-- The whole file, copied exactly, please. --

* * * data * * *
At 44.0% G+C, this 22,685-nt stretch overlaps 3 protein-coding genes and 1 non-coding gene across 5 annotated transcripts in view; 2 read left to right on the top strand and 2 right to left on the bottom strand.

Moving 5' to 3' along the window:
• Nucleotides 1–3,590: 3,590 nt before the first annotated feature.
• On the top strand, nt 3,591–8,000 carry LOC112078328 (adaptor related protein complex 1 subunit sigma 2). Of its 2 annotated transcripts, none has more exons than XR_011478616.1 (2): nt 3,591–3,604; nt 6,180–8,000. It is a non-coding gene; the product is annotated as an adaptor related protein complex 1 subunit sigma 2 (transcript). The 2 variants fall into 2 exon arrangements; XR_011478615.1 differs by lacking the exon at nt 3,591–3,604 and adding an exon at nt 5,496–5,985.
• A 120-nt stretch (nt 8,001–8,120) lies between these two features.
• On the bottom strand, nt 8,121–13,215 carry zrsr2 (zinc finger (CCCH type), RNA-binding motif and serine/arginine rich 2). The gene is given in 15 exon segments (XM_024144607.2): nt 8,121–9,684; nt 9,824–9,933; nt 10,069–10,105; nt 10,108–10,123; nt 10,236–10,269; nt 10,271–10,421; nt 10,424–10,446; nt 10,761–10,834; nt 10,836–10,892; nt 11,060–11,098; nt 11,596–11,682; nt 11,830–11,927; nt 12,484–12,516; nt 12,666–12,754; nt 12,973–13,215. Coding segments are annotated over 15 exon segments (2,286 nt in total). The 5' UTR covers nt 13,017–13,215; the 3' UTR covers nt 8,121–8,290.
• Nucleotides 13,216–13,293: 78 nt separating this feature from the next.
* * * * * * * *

At 44.0% G+C, this 22,685-nt stretch overlaps 3 protein-coding genes and 1 non-coding gene across 5 annotated transcripts in view; 2 read left to right on the top strand and 2 right to left on the bottom strand.

Moving 5' to 3' along the window:
• Nucleotides 1–3,590: 3,590 nt before the first annotated feature.
• On the top strand, nt 3,591–8,000 carry LOC112078328 (adaptor related protein complex 1 subunit sigma 2). Of its 2 annotated transcripts, none has more exons than XR_011478616.1 (2): nt 3,591–3,604; nt 6,180–8,000. It is a non-coding gene; the product is annotated as an adaptor related protein complex 1 subunit sigma 2 (transcript). The 2 variants fall into 2 exon arrangements; XR_011478615.1 differs by lacking the exon at nt 3,591–3,604 and adding an exon at nt 5,496–5,985.
• A 120-nt stretch (nt 8,001–8,120) lies between these two features.
• On the bottom strand, nt 8,121–13,215 carry zrsr2 (zinc finger (CCCH type), RNA-binding motif and serine/arginine rich 2). The gene is given in 15 exon segments (XM_024144607.2): nt 8,121–9,684; nt 9,824–9,933; nt 10,069–10,105; nt 10,108–10,123; nt 10,236–10,269; nt 10,271–10,421; nt 10,424–10,446; nt 10,761–10,834; nt 10,836–10,892; nt 11,060–11,098; nt 11,596–11,682; nt 11,830–11,927; nt 12,484–12,516; nt 12,666–12,754; nt 12,973–13,215. Coding segments are annotated over 15 exon segments (2,286 nt in total). The 5' UTR covers nt 13,017–13,215; the 3' UTR covers nt 8,121–8,290.
• Nucleotides 13,216–13,293: 78 nt separating this feature from the next.